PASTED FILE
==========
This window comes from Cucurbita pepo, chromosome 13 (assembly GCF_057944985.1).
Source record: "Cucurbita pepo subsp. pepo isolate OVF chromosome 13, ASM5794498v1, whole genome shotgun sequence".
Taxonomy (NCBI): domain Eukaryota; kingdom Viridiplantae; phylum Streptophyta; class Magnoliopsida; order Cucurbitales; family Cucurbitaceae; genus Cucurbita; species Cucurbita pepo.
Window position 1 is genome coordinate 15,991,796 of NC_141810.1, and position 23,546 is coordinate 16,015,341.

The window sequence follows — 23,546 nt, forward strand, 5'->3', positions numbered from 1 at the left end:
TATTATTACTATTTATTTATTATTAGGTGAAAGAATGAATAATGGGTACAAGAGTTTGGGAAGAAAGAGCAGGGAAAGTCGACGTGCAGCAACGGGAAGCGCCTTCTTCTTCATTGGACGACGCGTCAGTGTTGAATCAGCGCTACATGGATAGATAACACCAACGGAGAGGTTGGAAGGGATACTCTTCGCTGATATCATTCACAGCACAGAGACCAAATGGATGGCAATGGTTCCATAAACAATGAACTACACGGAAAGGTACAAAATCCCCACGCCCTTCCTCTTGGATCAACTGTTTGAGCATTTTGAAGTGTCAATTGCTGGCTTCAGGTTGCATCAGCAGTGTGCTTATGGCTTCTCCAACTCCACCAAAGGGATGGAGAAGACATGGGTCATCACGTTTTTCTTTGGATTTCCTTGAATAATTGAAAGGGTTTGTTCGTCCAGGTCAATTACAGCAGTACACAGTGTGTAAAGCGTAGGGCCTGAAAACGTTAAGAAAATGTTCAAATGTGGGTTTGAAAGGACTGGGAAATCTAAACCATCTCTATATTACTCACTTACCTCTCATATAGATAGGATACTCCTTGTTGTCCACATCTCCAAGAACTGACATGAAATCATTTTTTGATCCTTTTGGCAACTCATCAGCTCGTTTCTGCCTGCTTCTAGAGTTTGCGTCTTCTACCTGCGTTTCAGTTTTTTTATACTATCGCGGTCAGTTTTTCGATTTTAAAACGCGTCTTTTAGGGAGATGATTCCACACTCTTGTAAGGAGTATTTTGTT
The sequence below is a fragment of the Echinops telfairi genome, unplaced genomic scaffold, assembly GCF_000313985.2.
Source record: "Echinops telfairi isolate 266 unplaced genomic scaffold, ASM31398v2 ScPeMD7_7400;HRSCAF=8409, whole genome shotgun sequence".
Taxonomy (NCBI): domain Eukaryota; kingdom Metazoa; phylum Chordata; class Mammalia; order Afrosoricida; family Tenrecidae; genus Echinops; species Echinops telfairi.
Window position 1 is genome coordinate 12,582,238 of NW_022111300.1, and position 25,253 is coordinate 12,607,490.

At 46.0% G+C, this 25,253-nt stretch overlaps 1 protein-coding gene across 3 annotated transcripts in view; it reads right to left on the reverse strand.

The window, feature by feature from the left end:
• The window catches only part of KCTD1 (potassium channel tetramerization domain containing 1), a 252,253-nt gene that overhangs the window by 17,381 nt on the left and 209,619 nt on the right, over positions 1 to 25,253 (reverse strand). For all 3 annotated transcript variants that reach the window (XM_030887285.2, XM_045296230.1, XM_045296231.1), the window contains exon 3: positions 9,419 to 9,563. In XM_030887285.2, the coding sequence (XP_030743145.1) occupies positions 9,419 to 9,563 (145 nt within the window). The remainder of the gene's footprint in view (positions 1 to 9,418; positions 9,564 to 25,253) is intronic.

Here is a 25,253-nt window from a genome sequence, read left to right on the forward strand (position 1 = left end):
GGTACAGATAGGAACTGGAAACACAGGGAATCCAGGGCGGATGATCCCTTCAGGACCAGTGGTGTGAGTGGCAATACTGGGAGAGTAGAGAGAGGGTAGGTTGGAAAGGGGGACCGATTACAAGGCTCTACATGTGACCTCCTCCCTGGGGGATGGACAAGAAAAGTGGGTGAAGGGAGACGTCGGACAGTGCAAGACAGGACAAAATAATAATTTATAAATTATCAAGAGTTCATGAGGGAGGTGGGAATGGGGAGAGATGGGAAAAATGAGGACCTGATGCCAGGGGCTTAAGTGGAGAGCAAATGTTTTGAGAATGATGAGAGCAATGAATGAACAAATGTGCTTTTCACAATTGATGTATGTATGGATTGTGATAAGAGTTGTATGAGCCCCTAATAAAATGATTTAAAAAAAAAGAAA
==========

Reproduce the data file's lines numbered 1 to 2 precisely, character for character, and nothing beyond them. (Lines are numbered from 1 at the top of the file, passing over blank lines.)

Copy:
This window comes from Cucurbita pepo, chromosome 13 (assembly GCF_057944985.1).
Source record: "Cucurbita pepo subsp. pepo isolate OVF chromosome 13, ASM5794498v1, whole genome shotgun sequence".